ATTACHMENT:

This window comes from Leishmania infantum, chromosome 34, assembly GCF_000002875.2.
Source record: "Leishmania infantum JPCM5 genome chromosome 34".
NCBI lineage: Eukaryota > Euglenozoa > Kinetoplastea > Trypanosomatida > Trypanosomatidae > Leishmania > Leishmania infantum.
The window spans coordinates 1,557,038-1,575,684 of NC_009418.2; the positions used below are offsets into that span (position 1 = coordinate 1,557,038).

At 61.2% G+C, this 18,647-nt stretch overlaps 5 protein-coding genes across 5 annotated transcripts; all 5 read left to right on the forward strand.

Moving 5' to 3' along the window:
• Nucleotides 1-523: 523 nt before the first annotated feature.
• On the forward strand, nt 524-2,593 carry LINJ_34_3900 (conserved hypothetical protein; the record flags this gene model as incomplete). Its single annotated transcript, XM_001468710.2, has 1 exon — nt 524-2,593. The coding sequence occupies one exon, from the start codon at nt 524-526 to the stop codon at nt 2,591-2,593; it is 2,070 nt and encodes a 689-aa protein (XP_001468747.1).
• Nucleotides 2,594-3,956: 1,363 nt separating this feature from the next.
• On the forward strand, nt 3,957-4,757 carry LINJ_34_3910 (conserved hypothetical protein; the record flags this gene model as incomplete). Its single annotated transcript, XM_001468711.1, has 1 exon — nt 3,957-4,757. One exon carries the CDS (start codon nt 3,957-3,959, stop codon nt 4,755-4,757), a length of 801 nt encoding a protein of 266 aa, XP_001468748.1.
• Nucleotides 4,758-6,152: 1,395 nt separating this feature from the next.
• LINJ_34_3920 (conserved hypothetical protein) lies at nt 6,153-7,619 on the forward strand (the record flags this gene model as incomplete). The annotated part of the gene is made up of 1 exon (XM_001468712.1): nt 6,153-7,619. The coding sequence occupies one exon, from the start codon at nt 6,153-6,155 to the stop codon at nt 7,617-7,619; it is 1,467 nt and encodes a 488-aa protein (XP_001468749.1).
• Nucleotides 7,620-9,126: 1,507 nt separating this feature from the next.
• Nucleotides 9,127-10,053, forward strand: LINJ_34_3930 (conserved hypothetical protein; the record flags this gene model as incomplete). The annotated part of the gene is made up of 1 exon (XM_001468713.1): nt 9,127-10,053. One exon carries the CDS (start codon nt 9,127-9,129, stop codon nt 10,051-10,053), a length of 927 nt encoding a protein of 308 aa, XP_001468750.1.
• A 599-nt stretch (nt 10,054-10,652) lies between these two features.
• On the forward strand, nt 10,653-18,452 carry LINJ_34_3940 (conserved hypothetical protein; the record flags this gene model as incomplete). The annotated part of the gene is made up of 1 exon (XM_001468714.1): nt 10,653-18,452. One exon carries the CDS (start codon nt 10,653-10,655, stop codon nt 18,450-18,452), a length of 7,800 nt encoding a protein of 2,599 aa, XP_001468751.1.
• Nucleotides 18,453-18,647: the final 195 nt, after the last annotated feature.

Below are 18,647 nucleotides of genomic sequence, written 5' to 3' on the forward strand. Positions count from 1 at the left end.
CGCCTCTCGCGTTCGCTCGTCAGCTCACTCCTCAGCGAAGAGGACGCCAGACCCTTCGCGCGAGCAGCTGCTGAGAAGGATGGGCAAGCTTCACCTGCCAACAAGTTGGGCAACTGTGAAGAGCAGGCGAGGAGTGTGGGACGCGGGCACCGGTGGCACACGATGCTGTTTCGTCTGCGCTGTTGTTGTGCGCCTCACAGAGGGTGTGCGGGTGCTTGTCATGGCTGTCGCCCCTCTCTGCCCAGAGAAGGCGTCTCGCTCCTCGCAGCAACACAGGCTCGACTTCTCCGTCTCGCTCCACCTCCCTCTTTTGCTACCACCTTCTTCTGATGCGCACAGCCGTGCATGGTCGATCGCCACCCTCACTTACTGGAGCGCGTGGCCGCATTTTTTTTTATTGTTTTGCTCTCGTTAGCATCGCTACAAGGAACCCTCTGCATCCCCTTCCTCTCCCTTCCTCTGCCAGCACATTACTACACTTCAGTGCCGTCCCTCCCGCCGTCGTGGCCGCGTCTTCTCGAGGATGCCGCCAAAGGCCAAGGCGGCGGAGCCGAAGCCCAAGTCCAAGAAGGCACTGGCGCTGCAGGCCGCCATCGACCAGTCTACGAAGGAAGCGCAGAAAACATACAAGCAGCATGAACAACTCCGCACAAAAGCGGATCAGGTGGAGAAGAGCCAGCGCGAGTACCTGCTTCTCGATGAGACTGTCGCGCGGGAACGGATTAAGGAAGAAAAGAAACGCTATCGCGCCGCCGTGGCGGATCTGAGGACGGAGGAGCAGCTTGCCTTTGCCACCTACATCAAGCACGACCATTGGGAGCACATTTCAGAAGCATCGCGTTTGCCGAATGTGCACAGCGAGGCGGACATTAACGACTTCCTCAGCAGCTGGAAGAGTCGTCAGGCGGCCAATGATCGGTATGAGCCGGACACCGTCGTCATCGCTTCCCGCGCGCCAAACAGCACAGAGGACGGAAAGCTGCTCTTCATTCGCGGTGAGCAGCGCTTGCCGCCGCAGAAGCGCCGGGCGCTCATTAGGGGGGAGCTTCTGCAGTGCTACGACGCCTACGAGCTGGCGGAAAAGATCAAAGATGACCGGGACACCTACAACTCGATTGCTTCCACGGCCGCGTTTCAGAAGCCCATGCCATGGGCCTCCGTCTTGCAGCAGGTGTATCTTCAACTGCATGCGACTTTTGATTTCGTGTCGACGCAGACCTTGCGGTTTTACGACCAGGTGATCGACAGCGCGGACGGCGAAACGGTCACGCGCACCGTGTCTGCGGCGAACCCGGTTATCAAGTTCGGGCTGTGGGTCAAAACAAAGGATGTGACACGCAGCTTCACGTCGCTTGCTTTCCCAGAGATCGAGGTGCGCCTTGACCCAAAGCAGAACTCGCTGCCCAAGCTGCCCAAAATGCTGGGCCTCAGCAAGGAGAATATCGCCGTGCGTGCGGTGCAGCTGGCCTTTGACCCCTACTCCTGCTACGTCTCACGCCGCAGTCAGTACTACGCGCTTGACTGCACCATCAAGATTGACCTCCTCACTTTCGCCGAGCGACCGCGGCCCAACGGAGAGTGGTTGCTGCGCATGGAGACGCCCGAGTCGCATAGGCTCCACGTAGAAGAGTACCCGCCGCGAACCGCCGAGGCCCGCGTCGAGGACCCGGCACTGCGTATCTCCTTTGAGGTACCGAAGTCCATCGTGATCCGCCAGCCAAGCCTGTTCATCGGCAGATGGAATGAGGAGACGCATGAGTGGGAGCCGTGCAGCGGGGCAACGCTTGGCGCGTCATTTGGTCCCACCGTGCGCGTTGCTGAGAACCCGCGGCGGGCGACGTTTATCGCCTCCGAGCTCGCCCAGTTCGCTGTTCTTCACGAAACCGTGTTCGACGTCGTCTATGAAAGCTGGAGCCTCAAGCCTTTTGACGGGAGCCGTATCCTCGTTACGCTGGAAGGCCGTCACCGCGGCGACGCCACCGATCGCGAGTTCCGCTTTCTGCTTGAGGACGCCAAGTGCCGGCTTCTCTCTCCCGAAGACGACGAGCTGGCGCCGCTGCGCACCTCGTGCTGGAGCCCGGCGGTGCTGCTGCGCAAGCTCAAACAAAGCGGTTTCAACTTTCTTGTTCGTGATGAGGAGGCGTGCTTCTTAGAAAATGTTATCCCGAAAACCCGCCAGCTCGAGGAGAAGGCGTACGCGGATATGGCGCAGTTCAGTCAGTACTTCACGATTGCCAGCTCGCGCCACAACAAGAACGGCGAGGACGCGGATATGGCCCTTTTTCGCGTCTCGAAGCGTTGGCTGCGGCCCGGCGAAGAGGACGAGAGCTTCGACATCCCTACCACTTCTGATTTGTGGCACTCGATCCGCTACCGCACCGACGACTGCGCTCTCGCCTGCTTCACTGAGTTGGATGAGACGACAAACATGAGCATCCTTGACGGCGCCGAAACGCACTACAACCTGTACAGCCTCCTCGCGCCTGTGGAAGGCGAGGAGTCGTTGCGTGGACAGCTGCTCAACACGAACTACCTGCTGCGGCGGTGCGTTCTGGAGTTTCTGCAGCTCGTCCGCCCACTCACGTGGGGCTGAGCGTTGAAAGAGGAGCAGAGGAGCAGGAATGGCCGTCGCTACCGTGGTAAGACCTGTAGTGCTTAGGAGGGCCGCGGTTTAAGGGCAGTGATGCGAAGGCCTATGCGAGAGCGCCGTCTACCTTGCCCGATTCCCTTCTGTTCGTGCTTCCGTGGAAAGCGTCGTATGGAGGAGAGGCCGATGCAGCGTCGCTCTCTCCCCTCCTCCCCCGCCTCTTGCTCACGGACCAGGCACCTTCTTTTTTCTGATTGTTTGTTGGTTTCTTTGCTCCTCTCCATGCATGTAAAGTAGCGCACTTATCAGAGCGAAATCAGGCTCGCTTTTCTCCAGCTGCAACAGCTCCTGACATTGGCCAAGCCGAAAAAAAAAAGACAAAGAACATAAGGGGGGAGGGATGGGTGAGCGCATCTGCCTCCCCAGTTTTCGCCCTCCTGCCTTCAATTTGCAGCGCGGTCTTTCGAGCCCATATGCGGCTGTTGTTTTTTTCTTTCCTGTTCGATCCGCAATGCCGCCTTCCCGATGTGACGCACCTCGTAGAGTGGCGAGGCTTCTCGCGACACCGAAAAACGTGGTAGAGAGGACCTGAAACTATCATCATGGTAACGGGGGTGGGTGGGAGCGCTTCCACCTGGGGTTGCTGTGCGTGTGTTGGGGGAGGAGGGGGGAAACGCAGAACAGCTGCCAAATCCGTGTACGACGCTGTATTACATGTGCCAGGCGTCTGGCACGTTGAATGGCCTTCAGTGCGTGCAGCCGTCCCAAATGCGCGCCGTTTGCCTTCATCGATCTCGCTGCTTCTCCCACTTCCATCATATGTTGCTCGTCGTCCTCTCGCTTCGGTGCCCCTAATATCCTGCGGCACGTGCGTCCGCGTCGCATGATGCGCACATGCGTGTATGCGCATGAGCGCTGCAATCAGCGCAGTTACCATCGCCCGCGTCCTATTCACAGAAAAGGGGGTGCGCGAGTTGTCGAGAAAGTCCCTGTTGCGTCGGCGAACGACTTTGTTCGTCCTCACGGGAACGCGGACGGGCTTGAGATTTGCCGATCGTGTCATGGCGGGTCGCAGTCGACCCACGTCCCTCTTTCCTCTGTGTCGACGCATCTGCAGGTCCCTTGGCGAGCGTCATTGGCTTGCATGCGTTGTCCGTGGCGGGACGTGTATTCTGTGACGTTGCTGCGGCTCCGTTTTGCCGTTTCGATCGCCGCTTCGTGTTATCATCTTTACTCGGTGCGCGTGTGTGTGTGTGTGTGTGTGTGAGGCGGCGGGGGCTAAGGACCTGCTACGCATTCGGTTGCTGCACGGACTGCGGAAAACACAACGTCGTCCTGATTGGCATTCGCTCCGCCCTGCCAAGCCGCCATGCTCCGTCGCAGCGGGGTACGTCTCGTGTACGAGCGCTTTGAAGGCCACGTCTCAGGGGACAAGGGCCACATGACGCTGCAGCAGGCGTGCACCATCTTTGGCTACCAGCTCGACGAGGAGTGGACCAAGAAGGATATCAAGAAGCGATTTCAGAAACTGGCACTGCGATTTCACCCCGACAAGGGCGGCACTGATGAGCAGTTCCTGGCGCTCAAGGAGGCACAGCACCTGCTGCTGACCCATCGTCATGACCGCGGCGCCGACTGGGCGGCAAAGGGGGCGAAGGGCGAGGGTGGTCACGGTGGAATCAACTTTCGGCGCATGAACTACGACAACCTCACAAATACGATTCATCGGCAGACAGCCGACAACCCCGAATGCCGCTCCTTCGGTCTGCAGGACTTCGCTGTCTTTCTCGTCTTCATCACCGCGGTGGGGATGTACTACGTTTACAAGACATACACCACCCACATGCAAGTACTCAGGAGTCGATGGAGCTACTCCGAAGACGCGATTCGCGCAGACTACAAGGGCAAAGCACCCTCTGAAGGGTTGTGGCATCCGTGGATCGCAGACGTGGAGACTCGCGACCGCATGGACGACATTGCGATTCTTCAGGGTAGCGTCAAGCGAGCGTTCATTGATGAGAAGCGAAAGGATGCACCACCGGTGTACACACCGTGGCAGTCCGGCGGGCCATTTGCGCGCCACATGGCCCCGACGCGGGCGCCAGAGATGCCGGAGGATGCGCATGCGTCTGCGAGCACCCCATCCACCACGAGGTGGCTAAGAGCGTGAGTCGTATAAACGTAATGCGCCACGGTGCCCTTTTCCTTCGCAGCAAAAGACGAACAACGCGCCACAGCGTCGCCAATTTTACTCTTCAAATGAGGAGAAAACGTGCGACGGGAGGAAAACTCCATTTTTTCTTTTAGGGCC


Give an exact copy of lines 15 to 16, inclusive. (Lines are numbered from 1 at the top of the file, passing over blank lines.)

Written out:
• A 599-nt stretch (nt 10,054-10,652) lies between these two features.
• On the forward strand, nt 10,653-18,452 carry LINJ_34_3940 (conserved hypothetical protein; the record flags this gene model as incomplete). The annotated part of the gene is made up of 1 exon (XM_001468714.1): nt 10,653-18,452. One exon carries the CDS (start codon nt 10,653-10,655, stop codon nt 18,450-18,452), a length of 7,800 nt encoding a protein of 2,599 aa, XP_001468751.1.